March 1, 2011
FOR IMMEDIATE RELEASE
OREGON SYMPHONY POSTS BIG GAINS AT THE BOX OFFICE
Paid Attendance at Classical Concerts Climbs
Nearly 35 Percent This Season
(PORTLAND, Ore.) – Good news from the Arlene Schnitzer Concert Hall as the calendar hits March and the Oregon Symphony heads into the home stretch of its 2010/11 concert season: With more than two-thirds of its performances completed, the orchestra is seeing across-the board increases in attendance – with especially large improvements at its Classical concerts, where paid attendance so far this season is up nearly 35 percent over the same time last year.
With 11 of the season’s 16 Classical subscription-series programs now completed – 28 performances in total -- the orchestra has attracted an average paid audience of 1,771 per concert. That’s 34.5 percent higher – or 454 more ticket buyers at each performance, on average – than at the same point last season.
Last weekend’s concerts, at which Pink Martini founder and front man Thomas Lauderdale showed Portlanders his Classical side as soloist in performances of Edvard Grieg’s Piano Concerto, was typical of the kind of interest the orchestra is seeing at its box office of late. The audience filled more than 76 percent of the hall’s available seats for three performances, making it the season’s best-seller so far.
Other big Classical series crowd pleasers included pianist Yuja Wang’s Oregon Symphony debut concerts in early February and the season opener with violinist Hilary Hahn, which played to 71 and 68 percent of capacity at three performances each. Ranked by percentage of capacity rather than number of tickets sold, the season champ so far was the pair of December performances of Handel’s Messiah, for which ticket buyers snapped up 95 percent of the available seats.
“It’s encouraging to see these improvements in paid attendance, and it feels great to attend classical concerts filled with enthusiastic, happy crowds,” President Elaine Calder said. “We know that people are spending carefully these days, and we’ve introduced several special opportunities this year, working with internet sites like Groupon and Travelzoo and our partners in Portland’s music community to make sure that as many people as possible have access to Oregon Symphony tickets. As a result, revenue growth isn’t yet keeping pace with the increased attendance – but we’re once again heading in the right direction.”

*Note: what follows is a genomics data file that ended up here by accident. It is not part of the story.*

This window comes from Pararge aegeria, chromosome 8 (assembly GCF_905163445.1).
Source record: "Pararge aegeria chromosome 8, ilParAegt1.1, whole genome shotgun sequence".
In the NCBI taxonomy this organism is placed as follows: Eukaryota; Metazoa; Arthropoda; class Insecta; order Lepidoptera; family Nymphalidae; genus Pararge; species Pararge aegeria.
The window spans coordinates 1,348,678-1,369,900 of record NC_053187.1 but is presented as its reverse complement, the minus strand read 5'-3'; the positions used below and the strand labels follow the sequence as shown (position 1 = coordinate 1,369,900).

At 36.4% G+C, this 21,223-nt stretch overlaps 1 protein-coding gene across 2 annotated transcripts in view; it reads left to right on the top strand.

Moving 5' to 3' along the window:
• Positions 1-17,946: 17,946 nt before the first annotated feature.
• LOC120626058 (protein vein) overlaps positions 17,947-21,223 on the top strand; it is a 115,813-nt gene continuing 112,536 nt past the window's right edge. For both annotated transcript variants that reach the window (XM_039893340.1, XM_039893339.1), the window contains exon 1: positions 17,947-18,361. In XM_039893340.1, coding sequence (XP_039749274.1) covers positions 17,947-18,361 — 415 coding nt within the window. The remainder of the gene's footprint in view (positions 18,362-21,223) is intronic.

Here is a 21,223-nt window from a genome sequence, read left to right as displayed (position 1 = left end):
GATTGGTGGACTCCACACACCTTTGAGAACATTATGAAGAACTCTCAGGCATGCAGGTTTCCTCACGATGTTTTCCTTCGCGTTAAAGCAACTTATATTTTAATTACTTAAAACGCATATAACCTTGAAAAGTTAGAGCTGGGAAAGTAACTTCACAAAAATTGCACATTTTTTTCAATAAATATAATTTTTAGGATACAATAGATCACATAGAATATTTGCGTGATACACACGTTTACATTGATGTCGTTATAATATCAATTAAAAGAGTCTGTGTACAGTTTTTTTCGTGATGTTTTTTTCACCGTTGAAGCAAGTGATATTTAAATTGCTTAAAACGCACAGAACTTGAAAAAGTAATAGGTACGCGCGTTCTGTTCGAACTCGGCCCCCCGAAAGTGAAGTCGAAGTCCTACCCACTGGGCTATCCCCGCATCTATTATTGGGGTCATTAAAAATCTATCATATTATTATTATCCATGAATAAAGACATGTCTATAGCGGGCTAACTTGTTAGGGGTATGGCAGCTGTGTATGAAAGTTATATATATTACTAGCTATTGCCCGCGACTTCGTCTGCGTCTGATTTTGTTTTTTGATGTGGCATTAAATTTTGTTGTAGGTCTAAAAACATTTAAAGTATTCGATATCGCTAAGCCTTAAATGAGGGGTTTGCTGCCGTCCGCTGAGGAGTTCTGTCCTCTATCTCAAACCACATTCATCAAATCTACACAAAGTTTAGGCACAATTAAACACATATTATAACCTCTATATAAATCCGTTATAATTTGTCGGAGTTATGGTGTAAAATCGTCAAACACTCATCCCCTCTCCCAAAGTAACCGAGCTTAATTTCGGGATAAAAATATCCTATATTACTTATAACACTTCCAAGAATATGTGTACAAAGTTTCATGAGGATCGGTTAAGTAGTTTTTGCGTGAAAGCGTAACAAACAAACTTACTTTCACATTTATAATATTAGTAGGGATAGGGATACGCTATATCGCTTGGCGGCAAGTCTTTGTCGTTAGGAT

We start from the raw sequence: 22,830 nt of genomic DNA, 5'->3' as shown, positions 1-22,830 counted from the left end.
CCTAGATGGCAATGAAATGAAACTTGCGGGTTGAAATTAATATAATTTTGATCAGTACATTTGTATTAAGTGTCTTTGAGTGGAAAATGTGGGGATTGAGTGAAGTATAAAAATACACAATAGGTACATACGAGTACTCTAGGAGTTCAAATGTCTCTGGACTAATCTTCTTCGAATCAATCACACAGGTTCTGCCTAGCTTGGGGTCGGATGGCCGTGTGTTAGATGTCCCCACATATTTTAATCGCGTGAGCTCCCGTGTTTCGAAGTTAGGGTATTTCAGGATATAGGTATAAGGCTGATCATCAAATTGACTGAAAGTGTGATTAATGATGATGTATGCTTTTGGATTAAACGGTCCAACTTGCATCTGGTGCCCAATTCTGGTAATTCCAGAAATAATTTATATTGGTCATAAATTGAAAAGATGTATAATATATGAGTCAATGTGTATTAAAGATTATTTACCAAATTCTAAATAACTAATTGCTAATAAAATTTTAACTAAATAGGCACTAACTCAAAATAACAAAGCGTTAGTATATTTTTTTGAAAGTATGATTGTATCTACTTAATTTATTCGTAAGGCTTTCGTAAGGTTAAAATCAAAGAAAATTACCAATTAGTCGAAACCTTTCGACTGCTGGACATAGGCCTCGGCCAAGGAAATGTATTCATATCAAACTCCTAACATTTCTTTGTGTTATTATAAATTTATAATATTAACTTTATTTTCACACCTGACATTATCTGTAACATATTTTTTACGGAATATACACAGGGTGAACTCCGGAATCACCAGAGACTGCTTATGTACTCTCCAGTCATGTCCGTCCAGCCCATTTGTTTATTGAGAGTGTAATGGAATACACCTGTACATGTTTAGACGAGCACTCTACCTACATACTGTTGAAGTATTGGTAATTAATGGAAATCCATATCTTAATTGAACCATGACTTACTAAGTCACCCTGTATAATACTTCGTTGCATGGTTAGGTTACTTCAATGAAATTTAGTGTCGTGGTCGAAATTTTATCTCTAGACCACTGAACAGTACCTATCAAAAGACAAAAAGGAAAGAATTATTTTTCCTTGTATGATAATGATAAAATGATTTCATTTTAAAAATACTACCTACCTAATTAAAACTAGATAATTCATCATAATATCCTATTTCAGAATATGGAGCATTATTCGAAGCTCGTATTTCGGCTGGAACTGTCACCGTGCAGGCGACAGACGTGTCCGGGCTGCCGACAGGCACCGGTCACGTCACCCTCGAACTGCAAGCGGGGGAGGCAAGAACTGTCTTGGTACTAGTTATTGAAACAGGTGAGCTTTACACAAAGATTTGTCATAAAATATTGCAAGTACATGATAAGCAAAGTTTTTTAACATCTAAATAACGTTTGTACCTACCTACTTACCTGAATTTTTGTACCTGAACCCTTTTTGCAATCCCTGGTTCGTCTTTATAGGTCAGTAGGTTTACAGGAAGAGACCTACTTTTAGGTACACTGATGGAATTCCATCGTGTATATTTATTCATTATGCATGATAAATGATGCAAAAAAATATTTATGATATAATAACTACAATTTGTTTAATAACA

The orchestra’s Pops and Kids series concerts are also seeing larger crowds this year, up 6 and 8 percent respectively; overall, year-to-date attendance is up 5 percent, despite the fact that through the end of February this season’s concert calendar has contained five fewer performances than at the same time last season.
In addition, three of this season’s one-night-only “special” events – those that aren’t part of any subscription series – have drawn sell-out crowds: Cellist Yo-Yo Ma in December, the legendary balladeer Johnny Mathis on Valentine’s Day and Portland’s own rock diva, Storm Large, whose concert with the orchestra this Friday is down to its final few available tickets. Violin superstar Joshua Bell, who joined the orchestra for a special concert early in the season, and piano phenom Lang Lang, who did a solo recital in January, were not far behind, with nearly 92 percent of the available seats sold for each.
All together, the orchestra has sold $5.2 million worth of tickets so far for this season’s 67 performances. Still to come are a just-added special event June 16 featuring trumpeter Wynton Marsalis and the Jazz at Lincoln Center Orchestra; two Pops series programs; and the five remaining Classical series programs, including Music for a Time of War on May 7 and 8, the weekend before the Oregon Symphony performs the same concert in New York at its Carnegie Hall debut.
Tickets for all remaining 2010/11 concerts, and subscriptions for the Oregon Symphony’s 2011/12 season, are on sale at its web site, OrSymphony.org.
Vice President, Media & Public Relations